Saturday, June 13, 2009


More from me on the Baptist view and whether the credobaptist view is clearly found in Scripture. --Josh Brisby

First, I want to address brother -----'s request of showing him an infant in Scripture that was baptized. We want our reasoning to be good reasoning, and I have to confess that this was one of the reasons I left the credobaptist view. (I don't mean that in any derogatory way.) I could respond to this request by demonstrating its fallaciousness in several ways:

(1) Brother -----, please show me just one example of a female President of the United States. I don't see any. Therefore, only males should be President of the United States.

(2) Brother -----, please show me just one example of a woman partaking of the Lord's Supper. Most seem to agree, after all, that they did not partake of the Levitical Passover (especially the unclean ones on their period).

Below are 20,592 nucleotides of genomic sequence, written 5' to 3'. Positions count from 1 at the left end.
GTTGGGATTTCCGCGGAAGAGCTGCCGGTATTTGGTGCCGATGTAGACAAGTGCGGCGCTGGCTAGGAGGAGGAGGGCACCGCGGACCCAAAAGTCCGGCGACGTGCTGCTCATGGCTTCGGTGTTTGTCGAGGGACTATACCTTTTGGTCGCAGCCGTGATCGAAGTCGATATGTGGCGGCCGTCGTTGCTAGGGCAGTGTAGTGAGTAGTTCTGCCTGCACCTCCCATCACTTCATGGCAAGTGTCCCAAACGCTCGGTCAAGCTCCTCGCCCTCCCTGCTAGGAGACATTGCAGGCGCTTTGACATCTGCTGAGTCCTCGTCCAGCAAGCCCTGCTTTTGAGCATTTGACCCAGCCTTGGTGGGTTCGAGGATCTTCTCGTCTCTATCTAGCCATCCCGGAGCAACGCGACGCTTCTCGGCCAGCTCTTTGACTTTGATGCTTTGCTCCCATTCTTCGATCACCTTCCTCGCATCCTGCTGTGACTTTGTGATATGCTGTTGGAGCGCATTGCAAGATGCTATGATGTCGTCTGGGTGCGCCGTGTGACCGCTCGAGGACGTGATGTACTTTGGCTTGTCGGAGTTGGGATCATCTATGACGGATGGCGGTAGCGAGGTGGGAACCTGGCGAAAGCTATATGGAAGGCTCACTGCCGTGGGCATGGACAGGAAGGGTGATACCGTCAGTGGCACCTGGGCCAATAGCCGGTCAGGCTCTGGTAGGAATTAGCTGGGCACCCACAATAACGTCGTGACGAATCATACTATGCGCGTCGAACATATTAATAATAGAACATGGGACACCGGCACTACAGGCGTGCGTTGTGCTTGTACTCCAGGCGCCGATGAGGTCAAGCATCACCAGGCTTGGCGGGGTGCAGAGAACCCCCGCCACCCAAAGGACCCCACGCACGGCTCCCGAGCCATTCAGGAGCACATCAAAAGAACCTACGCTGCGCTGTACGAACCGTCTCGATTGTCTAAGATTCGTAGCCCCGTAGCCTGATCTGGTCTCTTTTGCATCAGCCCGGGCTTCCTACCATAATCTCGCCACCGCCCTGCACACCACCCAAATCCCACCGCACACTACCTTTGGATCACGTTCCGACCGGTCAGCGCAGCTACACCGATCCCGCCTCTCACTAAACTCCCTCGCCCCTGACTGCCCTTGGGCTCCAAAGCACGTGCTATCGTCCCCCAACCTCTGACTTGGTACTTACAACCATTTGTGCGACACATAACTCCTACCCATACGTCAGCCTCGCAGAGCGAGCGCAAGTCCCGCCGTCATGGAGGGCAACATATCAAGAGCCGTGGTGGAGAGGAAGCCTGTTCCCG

(3) Brother -----, please show me one example in Scripture of a child professing faith first, and then being baptized. After all, Baptists believe that children can be baptized if they profess faith. So can you show me just one example of a child professing faith and then being baptized in Scripture? This would be the perfect way to demonstrate your view.

(4) What if I were to define "sleeping" by pointing to an example of a horse sleeping? I would surely conclude that the definition of sleeping included the posture of standing up.

I could give more to demonstrate why this kind of reasoning is not sound. It is quite clear to me that the credo view commits the "descriptive equals prescriptive fallacy": namely, taking examples of baptisms (description) and saying that this must be the command of *how* and *who* (prescription). You cannot take an example of something and make it the command or prescription for the definition of something. Otherwise, we would be forced to conclude that sleeping includes standing up from our sleeping horse example.